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2 Ways to Regulate Your Emotions When Stress Gets to You

Which strategies are the most effective at helping you manage your emotions?

When you’re faced with challenging situations, what coping strategies work best for you? The COVID-19 pandemic is placing the entire world into a prolonged period of stress whose end remains uncertain as of April 2020.

On a daily basis, you must deal not only with the threats to your own health but those of your family, in addition to the economic and social strains that now permeate your life. What can you learn from the vast literature in psychology on stress and coping to help get you through the coming weeks and months?

The general thrust of psychology’s approach to stress and coping can be summarized in the two words “it depends.” There is no such thing, according to cognitive views of stress and coping, as an inherently stressful situation. An event or experience will be regarded as stressful if you perceive your own resources to be insufficient to meet the demands being placed upon you. However, the same event will be regarded as a challenge if you perceive that you have the ability to overcome it. At the moment, it may seem almost impossible, if not foolish, to see the stress you’re going through as a challenge. The question is how can you lower your perception of threat so that you are able to mobilize the resources that you have? How can you delve into your best coping methods to get through this?

Oddly enough, there actually is no generally effective way to cope. Just as your perception of stress depends on the situation, so does the best method you can use to cope. In some cases, you can tackle the stress by changing the situation, but in others, when there’s no escape, you'll need to find a way to change your perception of it. The issue then becomes one of emotion regulation. According to research by the National Center for PTSD’s (Boston Veteran’s Administration) Daniel Lee and colleagues (2020), emotion regulation (ER) “is an umbrella label for a heterogeneous group of strategies to attend to, evaluate, and enhance or diminish emotional responding” (p. 423). Healthy forms of ER are linked to a wide range of positive outcomes, from academic performance to overall quality of life. If you could find the right ER strategy when you’re in an unchangeable situation, you can feel mentally prepared enough to get through it.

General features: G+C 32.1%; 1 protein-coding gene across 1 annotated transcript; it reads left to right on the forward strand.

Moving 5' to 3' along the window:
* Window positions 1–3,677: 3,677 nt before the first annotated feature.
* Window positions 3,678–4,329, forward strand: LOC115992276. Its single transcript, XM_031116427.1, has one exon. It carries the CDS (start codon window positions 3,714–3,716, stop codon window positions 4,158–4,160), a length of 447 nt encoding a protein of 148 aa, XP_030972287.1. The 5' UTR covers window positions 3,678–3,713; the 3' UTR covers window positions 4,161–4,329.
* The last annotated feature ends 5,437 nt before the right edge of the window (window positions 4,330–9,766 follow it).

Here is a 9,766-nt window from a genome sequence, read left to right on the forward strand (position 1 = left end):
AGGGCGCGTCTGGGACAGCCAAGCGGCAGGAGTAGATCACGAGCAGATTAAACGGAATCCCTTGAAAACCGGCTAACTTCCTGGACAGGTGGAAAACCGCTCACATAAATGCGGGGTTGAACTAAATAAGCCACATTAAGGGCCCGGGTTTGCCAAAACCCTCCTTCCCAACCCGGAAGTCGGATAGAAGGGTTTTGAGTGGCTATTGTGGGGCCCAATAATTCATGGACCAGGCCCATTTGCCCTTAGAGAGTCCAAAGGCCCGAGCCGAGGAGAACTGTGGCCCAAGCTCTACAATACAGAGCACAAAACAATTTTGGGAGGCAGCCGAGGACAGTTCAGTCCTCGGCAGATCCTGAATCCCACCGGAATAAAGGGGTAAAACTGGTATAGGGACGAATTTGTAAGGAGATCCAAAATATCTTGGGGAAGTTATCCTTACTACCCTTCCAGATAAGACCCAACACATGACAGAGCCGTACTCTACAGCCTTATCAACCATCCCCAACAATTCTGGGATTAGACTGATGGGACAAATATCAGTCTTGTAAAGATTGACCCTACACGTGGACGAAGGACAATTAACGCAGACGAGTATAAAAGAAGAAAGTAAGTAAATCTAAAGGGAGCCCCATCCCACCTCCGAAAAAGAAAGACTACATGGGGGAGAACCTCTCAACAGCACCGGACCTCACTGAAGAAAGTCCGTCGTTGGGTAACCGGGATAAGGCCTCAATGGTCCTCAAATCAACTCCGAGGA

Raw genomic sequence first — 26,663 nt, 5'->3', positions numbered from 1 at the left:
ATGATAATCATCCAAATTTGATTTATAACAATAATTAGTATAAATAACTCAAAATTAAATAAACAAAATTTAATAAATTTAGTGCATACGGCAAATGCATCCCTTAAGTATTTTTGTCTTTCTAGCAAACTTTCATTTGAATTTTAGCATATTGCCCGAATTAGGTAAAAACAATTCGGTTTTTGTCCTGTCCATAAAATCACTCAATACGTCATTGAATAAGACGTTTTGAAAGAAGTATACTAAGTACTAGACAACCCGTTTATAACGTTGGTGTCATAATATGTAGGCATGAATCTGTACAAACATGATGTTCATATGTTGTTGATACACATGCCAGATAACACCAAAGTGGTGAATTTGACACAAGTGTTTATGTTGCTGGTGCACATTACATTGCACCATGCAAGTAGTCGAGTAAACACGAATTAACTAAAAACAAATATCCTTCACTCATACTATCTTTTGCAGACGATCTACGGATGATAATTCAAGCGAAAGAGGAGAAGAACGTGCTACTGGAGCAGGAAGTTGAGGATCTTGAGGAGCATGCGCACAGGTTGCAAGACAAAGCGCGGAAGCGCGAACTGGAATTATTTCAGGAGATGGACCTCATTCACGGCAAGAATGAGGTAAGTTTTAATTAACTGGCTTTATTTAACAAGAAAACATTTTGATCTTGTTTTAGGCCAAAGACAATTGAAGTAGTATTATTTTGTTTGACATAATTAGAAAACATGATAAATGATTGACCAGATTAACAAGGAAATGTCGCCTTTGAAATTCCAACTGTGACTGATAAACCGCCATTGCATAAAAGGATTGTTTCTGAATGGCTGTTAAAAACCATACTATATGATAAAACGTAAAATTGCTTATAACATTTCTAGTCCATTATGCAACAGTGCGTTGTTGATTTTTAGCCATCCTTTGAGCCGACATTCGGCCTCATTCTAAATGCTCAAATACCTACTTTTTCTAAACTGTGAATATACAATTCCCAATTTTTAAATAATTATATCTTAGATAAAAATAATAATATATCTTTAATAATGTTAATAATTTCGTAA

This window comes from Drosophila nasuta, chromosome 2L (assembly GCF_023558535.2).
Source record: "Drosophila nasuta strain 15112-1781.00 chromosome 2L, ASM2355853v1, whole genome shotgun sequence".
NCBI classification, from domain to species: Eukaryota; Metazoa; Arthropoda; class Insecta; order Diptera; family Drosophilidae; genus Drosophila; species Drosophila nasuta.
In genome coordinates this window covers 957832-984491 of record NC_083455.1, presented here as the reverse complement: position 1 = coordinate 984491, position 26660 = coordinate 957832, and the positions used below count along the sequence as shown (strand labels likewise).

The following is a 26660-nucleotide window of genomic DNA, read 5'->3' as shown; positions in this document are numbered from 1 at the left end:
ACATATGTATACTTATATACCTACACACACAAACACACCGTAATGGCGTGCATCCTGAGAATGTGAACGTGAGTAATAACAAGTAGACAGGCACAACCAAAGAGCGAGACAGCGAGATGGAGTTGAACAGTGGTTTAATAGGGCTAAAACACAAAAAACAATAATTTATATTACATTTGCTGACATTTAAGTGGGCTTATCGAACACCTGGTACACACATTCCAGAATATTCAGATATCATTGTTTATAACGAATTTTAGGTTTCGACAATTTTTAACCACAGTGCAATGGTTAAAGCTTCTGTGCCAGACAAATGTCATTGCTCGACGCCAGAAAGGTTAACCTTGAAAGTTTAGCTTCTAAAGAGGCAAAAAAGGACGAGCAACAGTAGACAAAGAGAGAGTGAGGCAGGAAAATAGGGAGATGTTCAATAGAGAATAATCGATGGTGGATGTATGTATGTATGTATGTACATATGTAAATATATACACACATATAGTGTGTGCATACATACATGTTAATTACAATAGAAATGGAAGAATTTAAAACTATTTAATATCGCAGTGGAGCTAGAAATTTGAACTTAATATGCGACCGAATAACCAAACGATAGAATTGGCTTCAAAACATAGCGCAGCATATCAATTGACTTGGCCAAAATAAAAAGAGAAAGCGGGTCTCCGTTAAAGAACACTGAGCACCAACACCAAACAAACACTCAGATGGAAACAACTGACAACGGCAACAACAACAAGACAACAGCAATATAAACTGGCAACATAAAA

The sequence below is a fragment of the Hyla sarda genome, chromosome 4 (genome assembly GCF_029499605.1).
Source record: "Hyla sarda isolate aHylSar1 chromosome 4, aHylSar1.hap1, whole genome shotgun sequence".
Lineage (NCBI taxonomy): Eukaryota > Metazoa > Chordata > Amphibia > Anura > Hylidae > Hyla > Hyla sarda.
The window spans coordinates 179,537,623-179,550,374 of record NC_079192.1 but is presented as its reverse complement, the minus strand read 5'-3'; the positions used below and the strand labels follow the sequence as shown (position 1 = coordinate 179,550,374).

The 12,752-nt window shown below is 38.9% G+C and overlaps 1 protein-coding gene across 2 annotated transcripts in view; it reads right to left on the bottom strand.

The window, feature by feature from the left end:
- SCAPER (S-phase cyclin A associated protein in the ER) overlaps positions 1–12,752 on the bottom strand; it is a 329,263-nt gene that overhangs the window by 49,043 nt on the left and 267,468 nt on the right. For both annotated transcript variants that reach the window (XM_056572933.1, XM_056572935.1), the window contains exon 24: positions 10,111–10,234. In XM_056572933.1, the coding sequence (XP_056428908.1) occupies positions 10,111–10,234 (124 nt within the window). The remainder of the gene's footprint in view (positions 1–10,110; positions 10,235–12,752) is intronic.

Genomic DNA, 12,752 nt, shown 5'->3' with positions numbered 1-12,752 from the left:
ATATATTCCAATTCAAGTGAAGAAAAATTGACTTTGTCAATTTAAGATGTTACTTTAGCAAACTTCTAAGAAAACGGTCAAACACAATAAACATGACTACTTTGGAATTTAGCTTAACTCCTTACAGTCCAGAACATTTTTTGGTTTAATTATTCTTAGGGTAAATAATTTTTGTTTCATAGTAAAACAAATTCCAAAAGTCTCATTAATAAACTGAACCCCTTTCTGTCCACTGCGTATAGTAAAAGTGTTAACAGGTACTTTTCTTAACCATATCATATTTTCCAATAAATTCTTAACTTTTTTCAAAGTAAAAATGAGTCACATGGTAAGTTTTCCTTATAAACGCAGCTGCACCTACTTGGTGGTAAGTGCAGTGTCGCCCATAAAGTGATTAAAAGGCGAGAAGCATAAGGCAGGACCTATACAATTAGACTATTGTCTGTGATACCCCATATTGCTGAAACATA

Noting that there are limitations in a widely-used existing measure of ER known as the Cognitive Emotion Regulation Questionnaire (CERQ), the VA Boston authors decided to run it through a series of new tests on their own two clinical samples. Consisting of 244 individuals from the community (59% female) as well as 236 male veterans with post-traumatic stress disorder (PTSD), the samples averaged 42 and 56 years of age, respectively. Many of the participants also had co-existing mood, anxiety, and or substance use disorders. The research team conducted clinical interviews and cognitive assessments on all participants as well as administering self-report questionnaires. In addition to a somewhat shortened version of the CERQ (Garnefski & Kraaij, 2006), these self-report measures included standardized instruments to assess symptoms of depression and anxiety as well as a self-administered word reading test.